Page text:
The concept of Balanced Scorecard encompasses 4 perspectives: Financial, Market, Internal Processes and Learning

The Balanced Scorecard uses the concept of 4 strategic perspectives that must be properly defined and subsequently measured and monitored:

  1. financial perspective
  2. Market Perspective
  3. Internal Processes Perspective
  4. Learning Perspective

To define each of them, we must answer a specific question in each case:

  • Financial perspective

To satisfy our shareholders, what financial goals should we pursue?

  • Market Perspective

To achieve our financial goals, what needs of our customers must we meet?

  • Internal Processes Perspective

To satisfy our customers and shareholders, which internal processes must we excel at?

  • Learning Perspective

To achieve our goals, how should our organization learn and innovate?

In this context, the concept of Balanced Scorecard regarding strategic perspectives can be summarized as follows:

  • To make our company more valuable and profitable, we need to satisfy the market and our customers. For this, it is necessary to improve our internal processes, which will only be possible if we learn from experience and practice innovation.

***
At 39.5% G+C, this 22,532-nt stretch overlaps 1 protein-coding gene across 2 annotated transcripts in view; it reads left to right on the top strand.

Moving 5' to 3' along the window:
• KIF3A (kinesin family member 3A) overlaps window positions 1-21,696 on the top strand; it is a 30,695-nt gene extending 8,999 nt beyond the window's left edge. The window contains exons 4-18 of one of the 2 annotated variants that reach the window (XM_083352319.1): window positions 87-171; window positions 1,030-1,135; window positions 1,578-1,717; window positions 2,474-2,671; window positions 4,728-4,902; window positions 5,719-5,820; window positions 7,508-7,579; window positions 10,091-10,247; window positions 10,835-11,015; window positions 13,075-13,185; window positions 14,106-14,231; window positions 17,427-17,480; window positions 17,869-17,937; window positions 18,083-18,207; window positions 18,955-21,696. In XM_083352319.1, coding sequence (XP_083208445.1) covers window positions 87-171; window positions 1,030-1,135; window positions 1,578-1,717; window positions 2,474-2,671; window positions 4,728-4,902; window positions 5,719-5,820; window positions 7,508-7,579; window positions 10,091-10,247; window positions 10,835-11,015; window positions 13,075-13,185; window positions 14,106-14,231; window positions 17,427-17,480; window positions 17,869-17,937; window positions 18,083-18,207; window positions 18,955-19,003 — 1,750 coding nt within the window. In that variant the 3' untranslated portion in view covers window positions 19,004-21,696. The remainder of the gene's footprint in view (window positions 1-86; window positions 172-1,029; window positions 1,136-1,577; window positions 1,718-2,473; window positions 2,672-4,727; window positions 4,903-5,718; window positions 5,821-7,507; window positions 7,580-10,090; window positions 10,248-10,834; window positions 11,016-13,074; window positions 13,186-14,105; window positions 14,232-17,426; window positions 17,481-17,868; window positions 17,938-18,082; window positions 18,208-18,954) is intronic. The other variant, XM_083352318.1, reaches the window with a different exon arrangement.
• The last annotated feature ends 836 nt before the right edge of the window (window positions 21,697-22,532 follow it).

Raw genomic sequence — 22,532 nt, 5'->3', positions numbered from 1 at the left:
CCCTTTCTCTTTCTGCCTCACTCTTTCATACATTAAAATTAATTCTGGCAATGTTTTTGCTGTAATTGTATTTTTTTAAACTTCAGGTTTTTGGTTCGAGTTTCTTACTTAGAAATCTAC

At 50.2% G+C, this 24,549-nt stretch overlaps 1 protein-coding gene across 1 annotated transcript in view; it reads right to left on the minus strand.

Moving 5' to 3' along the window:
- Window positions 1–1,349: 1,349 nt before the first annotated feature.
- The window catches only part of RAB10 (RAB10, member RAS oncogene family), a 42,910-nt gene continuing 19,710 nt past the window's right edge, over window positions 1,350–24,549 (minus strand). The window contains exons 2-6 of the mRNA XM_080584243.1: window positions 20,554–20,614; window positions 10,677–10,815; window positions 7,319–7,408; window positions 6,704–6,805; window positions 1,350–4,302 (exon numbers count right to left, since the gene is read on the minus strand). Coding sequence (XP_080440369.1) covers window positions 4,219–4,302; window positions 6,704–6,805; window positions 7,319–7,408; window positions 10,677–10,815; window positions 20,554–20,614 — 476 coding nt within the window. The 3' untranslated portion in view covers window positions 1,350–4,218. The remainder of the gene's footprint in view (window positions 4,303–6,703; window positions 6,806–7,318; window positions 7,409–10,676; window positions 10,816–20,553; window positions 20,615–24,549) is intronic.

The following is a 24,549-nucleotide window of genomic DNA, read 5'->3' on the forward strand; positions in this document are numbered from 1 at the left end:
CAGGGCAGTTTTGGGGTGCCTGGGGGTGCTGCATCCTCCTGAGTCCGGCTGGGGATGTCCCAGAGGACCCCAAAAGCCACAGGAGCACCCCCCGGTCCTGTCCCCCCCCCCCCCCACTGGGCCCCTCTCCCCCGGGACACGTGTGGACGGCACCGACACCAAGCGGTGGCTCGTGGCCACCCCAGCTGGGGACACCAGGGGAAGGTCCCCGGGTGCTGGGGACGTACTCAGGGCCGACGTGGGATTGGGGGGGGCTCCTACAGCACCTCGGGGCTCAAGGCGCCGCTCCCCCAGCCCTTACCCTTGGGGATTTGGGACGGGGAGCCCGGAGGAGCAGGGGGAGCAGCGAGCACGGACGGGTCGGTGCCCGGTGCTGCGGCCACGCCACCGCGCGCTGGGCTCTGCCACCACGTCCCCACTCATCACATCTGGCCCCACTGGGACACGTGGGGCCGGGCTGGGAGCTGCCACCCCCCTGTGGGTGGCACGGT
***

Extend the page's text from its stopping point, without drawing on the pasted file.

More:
After defining each of the perspectives, in answering these questions, you need to turn strategy into action.

Thus, 4 important elements that are part of the Balanced Scorecard (BSC) concept must be determined for each perspective individually.

Defining objectives, indicators, goals and strategic projects

Having fully understood how each of the perspectives influences and should be treated in your business, it is now necessary to define for each of them:

  • Your goals
  • Which indicators to use
  • The goals to be achieved
  • Strategic projects in practice

To facilitate your understanding of these 4 Balanced Scorecard concepts, we provide a practical definition below.

Goals:

Define what the company wants to achieve in each strategic perspective.

Indicators:

They indicate the company’s performance for each defined objective.

Goals:

Depending on the indicators, what is the expected level of performance to be achieved?

Strategic projects:

The actions, initiatives and interventions that must be taken in order to reach the determined performance goals.

As you can see, the Balanced Scorecard has a concept that aims to decouple each step of the analysis until reaching the operational level: what do we need to do to reach the company’s strategic objectives?